President rejects convicted ex-minister’s request to clean slate

Shlomo Benizri, who served 2.5 years in jail for bribery, had appealed for parole after state witness who incriminated him recanted

Shlomo Benizri during an interview in Jerusalem on September 10, 2014. (Yonatan Sindel/Flash90)
Shlomo Benizri during an interview in Jerusalem on September 10, 2014. (Yonatan Sindel/Flash90)

President Reuven Rivlin on Thursday said he had rejected a request by a former minister, who served a prison sentence for bribery, to clear his criminal record.

Shlomo Benizri of the Shas party was jailed in 2009 after being convicted of taking bribes from contractor Moshe Sela when he was employment and social affairs minister in 2002 and 2003. He served two and a half years of a four-year sentence.

He recently appealed to the president and asked him to pardon him and clear his criminal record after Sela, who turned state witness against Benizri and provided incriminating information that was central to the case, last year claimed he had lied in his testimony under heavy pressure from police.

However, Rivlin’s office said in a statement that “after considering all the material presented in Benizri’s request, the president concluded it did not justify deviating from the provisions of the Criminal Register and Rehabilitation Law.”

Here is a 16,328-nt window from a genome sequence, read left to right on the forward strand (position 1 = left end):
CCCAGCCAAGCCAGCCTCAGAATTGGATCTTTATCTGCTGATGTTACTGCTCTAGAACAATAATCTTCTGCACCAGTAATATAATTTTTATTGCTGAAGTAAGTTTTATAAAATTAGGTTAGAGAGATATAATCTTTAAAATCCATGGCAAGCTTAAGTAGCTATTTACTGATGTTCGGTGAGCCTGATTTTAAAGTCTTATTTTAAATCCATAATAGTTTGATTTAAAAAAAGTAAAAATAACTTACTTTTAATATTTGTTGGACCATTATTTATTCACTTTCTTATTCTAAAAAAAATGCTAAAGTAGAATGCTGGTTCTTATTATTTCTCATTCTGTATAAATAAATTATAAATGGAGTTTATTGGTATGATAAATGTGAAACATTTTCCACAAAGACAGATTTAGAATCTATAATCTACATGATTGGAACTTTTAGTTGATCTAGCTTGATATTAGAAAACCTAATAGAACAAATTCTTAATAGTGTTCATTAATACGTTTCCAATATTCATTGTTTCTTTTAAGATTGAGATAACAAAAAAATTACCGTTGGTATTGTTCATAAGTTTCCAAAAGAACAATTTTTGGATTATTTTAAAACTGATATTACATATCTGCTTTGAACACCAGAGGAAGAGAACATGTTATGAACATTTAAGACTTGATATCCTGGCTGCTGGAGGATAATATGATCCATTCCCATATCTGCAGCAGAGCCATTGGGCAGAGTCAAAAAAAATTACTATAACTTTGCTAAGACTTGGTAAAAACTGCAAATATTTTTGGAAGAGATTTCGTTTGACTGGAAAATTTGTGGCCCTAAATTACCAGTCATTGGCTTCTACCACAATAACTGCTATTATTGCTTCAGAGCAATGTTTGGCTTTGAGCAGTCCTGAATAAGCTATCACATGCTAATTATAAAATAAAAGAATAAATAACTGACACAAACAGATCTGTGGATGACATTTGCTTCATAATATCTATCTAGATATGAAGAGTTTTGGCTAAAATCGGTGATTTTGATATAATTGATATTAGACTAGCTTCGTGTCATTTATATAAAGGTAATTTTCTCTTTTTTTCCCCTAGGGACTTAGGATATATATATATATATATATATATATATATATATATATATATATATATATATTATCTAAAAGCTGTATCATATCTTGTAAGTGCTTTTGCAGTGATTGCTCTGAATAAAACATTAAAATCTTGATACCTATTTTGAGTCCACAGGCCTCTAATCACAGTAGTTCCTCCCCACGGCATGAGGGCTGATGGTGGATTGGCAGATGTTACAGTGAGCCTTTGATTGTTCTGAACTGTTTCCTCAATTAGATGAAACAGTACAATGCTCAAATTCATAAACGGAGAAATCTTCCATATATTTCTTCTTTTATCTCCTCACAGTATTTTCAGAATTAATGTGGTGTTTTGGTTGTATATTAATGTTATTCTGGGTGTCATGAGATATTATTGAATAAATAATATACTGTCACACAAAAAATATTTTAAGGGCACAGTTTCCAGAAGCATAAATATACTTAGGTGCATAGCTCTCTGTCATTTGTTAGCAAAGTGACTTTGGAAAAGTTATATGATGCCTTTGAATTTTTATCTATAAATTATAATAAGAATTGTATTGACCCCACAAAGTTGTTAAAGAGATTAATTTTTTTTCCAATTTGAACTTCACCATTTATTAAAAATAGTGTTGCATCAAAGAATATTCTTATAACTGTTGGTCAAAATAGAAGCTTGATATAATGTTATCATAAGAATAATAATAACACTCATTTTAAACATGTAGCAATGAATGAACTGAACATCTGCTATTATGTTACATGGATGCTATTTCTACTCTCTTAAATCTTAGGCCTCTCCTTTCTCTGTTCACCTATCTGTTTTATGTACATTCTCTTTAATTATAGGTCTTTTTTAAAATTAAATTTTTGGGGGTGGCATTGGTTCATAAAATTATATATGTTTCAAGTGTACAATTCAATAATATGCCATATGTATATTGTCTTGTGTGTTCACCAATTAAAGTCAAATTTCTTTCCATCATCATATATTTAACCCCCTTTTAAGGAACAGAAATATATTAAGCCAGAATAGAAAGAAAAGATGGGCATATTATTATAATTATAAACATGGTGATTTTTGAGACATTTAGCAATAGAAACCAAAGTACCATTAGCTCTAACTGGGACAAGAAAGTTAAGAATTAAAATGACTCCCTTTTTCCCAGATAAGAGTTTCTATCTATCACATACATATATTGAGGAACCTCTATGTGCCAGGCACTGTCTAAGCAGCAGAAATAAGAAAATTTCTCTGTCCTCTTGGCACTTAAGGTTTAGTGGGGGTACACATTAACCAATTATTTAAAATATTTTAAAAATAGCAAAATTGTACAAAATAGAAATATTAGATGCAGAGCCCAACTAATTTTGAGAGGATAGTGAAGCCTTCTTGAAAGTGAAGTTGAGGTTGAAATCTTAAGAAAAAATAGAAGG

President Reuven Rivlin speaks at the Conference of Presidents of Major American Jewish Organizations, in Jerusalem, on February 18, 2018. (Yonatan Sindel/Flash90)

The president added that the claims made by Benizri regarding the reliability of the state witness who implicated him “should be adjudicated by the courts, and not in the framework of pardons.”

Benizri, who was a lawmaker for the ultra-Orthodox Shas party, served as health minister under a Labor party government from 1999 to 2001 and then as labor minister under Likud governments from 2001 to 2003. He was charged in 2008 with accepting bribes, breach of public trust and obstruction of justice for actions during his stint as labor minister. He had provided inside information to Sela, his contractor friend.

Benizri appealed an 18-month sentence in 2008; the High Court increased the term to four years in 2009. He served 2.5 years and was released in March 2012, in part because of overcrowding in Israeli prisons.

JTA contributed to this report.

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